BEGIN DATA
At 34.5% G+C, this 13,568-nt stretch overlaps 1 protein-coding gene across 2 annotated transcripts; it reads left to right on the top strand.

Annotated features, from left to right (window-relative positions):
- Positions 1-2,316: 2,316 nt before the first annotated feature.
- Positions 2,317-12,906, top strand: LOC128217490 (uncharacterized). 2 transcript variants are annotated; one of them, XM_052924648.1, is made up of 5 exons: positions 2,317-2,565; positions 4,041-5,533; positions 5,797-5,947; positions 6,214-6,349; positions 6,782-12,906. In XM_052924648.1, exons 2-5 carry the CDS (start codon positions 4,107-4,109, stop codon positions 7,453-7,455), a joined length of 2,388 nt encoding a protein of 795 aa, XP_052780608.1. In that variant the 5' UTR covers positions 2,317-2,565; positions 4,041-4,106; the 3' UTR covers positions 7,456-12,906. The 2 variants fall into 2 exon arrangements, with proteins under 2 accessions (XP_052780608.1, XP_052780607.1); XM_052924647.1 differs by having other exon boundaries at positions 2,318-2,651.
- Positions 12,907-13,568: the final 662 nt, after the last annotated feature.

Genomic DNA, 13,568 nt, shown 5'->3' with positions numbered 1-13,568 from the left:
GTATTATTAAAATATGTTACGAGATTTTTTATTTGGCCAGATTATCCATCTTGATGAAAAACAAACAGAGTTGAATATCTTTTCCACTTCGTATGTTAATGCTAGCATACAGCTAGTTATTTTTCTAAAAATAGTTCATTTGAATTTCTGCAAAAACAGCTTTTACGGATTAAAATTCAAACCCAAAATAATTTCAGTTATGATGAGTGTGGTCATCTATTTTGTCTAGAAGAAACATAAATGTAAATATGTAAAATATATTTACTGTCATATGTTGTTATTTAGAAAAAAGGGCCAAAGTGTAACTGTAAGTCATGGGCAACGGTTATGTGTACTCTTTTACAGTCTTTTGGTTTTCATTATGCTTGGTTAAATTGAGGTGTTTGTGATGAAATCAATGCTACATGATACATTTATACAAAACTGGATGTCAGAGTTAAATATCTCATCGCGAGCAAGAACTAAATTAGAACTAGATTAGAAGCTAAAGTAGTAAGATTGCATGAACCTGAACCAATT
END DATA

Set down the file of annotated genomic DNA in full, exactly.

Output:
At 34.5% G+C, this 13,568-nt stretch overlaps 1 protein-coding gene across 2 annotated transcripts; it reads left to right on the top strand.

Annotated features, from left to right (window-relative positions):
- Positions 1-2,316: 2,316 nt before the first annotated feature.
- Positions 2,317-12,906, top strand: LOC128217490 (uncharacterized). 2 transcript variants are annotated; one of them, XM_052924648.1, is made up of 5 exons: positions 2,317-2,565; positions 4,041-5,533; positions 5,797-5,947; positions 6,214-6,349; positions 6,782-12,906. In XM_052924648.1, exons 2-5 carry the CDS (start codon positions 4,107-4,109, stop codon positions 7,453-7,455), a joined length of 2,388 nt encoding a protein of 795 aa, XP_052780608.1. In that variant the 5' UTR covers positions 2,317-2,565; positions 4,041-4,106; the 3' UTR covers positions 7,456-12,906. The 2 variants fall into 2 exon arrangements, with proteins under 2 accessions (XP_052780608.1, XP_052780607.1); XM_052924647.1 differs by having other exon boundaries at positions 2,318-2,651.
- Positions 12,907-13,568: the final 662 nt, after the last annotated feature.

Genomic DNA, 13,568 nt, shown 5'->3' with positions numbered 1-13,568 from the left:
GTATTATTAAAATATGTTACGAGATTTTTTATTTGGCCAGATTATCCATCTTGATGAAAAACAAACAGAGTTGAATATCTTTTCCACTTCGTATGTTAATGCTAGCATACAGCTAGTTATTTTTCTAAAAATAGTTCATTTGAATTTCTGCAAAAACAGCTTTTACGGATTAAAATTCAAACCCAAAATAATTTCAGTTATGATGAGTGTGGTCATCTATTTTGTCTAGAAGAAACATAAATGTAAATATGTAAAATATATTTACTGTCATATGTTGTTATTTAGAAAAAAGGGCCAAAGTGTAACTGTAAGTCATGGGCAACGGTTATGTGTACTCTTTTACAGTCTTTTGGTTTTCATTATGCTTGGTTAAATTGAGGTGTTTGTGATGAAATCAATGCTACATGATACATTTATACAAAACTGGATGTCAGAGTTAAATATCTCATCGCGAGCAAGAACTAAATTAGAACTAGATTAGAAGCTAAAGTAGTAAGATTGCATGAACCTGAACCAATT